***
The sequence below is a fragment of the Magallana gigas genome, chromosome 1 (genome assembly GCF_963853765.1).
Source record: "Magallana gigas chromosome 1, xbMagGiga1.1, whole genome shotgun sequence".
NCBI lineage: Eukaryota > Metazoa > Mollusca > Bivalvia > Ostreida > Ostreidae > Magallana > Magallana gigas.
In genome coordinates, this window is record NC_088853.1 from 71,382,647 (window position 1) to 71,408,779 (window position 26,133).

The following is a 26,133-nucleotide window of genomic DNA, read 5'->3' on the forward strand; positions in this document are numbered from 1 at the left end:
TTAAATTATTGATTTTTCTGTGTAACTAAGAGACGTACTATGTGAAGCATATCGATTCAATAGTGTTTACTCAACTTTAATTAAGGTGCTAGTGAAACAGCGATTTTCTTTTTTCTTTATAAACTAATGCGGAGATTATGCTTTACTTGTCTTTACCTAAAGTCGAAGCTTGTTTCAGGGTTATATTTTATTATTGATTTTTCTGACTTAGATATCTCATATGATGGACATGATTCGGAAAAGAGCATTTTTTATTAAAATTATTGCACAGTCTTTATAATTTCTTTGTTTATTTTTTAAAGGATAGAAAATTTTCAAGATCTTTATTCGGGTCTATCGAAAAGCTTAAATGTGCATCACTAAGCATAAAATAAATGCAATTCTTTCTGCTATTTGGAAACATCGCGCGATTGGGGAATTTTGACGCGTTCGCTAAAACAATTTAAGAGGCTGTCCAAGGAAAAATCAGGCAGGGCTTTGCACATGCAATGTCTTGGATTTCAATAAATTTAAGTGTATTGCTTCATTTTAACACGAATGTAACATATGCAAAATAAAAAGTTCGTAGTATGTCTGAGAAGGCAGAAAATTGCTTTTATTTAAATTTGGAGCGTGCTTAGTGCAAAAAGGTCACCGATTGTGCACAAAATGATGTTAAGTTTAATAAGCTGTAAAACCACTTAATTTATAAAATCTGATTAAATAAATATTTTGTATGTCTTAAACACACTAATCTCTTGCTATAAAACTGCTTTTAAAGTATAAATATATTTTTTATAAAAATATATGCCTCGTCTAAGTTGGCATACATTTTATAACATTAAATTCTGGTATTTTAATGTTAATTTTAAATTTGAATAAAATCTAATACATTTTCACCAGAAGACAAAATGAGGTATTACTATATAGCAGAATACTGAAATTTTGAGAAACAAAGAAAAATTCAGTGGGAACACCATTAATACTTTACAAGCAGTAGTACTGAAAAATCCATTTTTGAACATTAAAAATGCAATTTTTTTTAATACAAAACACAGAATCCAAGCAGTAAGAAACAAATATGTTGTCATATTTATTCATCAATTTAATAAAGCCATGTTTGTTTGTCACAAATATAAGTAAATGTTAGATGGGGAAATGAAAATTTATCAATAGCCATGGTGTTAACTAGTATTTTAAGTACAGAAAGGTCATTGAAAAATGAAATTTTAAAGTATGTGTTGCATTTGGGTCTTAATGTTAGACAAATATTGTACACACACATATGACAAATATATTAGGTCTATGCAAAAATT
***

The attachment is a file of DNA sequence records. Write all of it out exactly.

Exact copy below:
The sequence below is a fragment of the Magallana gigas genome, chromosome 1 (genome assembly GCF_963853765.1).
Source record: "Magallana gigas chromosome 1, xbMagGiga1.1, whole genome shotgun sequence".
NCBI lineage: Eukaryota > Metazoa > Mollusca > Bivalvia > Ostreida > Ostreidae > Magallana > Magallana gigas.
In genome coordinates, this window is record NC_088853.1 from 71,382,647 (window position 1) to 71,408,779 (window position 26,133).

The following is a 26,133-nucleotide window of genomic DNA, read 5'->3' on the forward strand; positions in this document are numbered from 1 at the left end:
TTAAATTATTGATTTTTCTGTGTAACTAAGAGACGTACTATGTGAAGCATATCGATTCAATAGTGTTTACTCAACTTTAATTAAGGTGCTAGTGAAACAGCGATTTTCTTTTTTCTTTATAAACTAATGCGGAGATTATGCTTTACTTGTCTTTACCTAAAGTCGAAGCTTGTTTCAGGGTTATATTTTATTATTGATTTTTCTGACTTAGATATCTCATATGATGGACATGATTCGGAAAAGAGCATTTTTTATTAAAATTATTGCACAGTCTTTATAATTTCTTTGTTTATTTTTTAAAGGATAGAAAATTTTCAAGATCTTTATTCGGGTCTATCGAAAAGCTTAAATGTGCATCACTAAGCATAAAATAAATGCAATTCTTTCTGCTATTTGGAAACATCGCGCGATTGGGGAATTTTGACGCGTTCGCTAAAACAATTTAAGAGGCTGTCCAAGGAAAAATCAGGCAGGGCTTTGCACATGCAATGTCTTGGATTTCAATAAATTTAAGTGTATTGCTTCATTTTAACACGAATGTAACATATGCAAAATAAAAAGTTCGTAGTATGTCTGAGAAGGCAGAAAATTGCTTTTATTTAAATTTGGAGCGTGCTTAGTGCAAAAAGGTCACCGATTGTGCACAAAATGATGTTAAGTTTAATAAGCTGTAAAACCACTTAATTTATAAAATCTGATTAAATAAATATTTTGTATGTCTTAAACACACTAATCTCTTGCTATAAAACTGCTTTTAAAGTATAAATATATTTTTTATAAAAATATATGCCTCGTCTAAGTTGGCATACATTTTATAACATTAAATTCTGGTATTTTAATGTTAATTTTAAATTTGAATAAAATCTAATACATTTTCACCAGAAGACAAAATGAGGTATTACTATATAGCAGAATACTGAAATTTTGAGAAACAAAGAAAAATTCAGTGGGAACACCATTAATACTTTACAAGCAGTAGTACTGAAAAATCCATTTTTGAACATTAAAAATGCAATTTTTTTTAATACAAAACACAGAATCCAAGCAGTAAGAAACAAATATGTTGTCATATTTATTCATCAATTTAATAAAGCCATGTTTGTTTGTCACAAATATAAGTAAATGTTAGATGGGGAAATGAAAATTTATCAATAGCCATGGTGTTAACTAGTATTTTAAGTACAGAAAGGTCATTGAAAAATGAAATTTTAAAGTATGTGTTGCATTTGGGTCTTAATGTTAGACAAATATTGTACACACACATATGACAAATATATTAGGTCTATGCAAAAATT